This is a reasonable question. At the scale of a waterspout, the inertial forces of fast-moving air should be large compared to the viscous forces (i.e., very large Reynolds number). Yet the inflow along the surface of the water is laminar, where we would ordinarily expect boundary-layer vorticity (i.e., turbulence). A detailed description of the expected properties of suction vortexes (including the boundary-layer turbulence) can be found here:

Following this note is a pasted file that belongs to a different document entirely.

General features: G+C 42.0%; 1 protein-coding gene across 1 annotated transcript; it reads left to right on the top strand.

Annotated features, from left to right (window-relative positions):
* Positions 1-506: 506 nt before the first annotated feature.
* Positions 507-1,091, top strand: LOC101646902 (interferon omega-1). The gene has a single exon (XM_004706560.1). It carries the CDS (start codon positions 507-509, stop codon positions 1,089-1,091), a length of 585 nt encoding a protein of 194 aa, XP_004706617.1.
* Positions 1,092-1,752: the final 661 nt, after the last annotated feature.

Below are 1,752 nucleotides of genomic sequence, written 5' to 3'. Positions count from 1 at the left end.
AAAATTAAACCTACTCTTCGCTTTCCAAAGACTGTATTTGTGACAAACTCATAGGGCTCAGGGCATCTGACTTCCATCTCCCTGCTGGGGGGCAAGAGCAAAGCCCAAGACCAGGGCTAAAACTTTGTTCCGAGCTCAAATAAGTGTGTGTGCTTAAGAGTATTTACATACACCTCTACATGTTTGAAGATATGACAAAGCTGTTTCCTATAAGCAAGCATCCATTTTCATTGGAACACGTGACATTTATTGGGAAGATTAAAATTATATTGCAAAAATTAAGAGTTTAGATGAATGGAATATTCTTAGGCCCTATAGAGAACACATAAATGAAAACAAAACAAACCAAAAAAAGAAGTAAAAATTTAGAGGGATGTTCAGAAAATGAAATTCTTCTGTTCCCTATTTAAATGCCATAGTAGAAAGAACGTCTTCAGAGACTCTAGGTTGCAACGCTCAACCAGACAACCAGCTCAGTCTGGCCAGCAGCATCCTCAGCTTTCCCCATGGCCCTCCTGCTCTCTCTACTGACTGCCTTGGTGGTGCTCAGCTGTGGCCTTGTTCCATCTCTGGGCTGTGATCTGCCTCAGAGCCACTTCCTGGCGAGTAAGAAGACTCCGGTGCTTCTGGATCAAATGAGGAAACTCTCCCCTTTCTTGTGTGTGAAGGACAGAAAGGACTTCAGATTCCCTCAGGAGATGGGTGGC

An hypothesis that directly addresses the anomalous behavior is here:
This work includes plenty of references in case you want to research it further. For example, you could read up on two-fluid simulations, which accurately describe the fast-moving, laminar flow along the surface (but beg the question of how two-fluid behaviors are instantiated in a well-mixed fluid such as the air).